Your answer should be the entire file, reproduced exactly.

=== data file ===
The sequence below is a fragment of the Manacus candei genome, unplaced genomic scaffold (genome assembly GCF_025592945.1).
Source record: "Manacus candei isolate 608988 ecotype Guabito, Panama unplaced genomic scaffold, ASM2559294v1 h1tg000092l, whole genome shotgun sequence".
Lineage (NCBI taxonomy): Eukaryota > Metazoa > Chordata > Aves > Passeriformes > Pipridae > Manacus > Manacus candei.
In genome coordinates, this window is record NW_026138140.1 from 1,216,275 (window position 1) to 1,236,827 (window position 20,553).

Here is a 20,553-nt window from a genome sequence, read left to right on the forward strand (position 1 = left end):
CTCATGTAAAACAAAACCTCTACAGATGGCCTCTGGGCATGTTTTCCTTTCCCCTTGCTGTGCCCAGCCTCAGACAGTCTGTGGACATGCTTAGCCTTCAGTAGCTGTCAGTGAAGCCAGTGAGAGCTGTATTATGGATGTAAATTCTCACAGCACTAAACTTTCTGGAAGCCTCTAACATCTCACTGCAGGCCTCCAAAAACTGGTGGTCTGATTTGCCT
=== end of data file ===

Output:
The sequence below is a fragment of the Manacus candei genome, unplaced genomic scaffold (genome assembly GCF_025592945.1).
Source record: "Manacus candei isolate 608988 ecotype Guabito, Panama unplaced genomic scaffold, ASM2559294v1 h1tg000092l, whole genome shotgun sequence".
Lineage (NCBI taxonomy): Eukaryota > Metazoa > Chordata > Aves > Passeriformes > Pipridae > Manacus > Manacus candei.
In genome coordinates, this window is record NW_026138140.1 from 1,216,275 (window position 1) to 1,236,827 (window position 20,553).

Here is a 20,553-nt window from a genome sequence, read left to right on the forward strand (position 1 = left end):
CTCATGTAAAACAAAACCTCTACAGATGGCCTCTGGGCATGTTTTCCTTTCCCCTTGCTGTGCCCAGCCTCAGACAGTCTGTGGACATGCTTAGCCTTCAGTAGCTGTCAGTGAAGCCAGTGAGAGCTGTATTATGGATGTAAATTCTCACAGCACTAAACTTTCTGGAAGCCTCTAACATCTCACTGCAGGCCTCCAAAAACTGGTGGTCTGATTTGCCT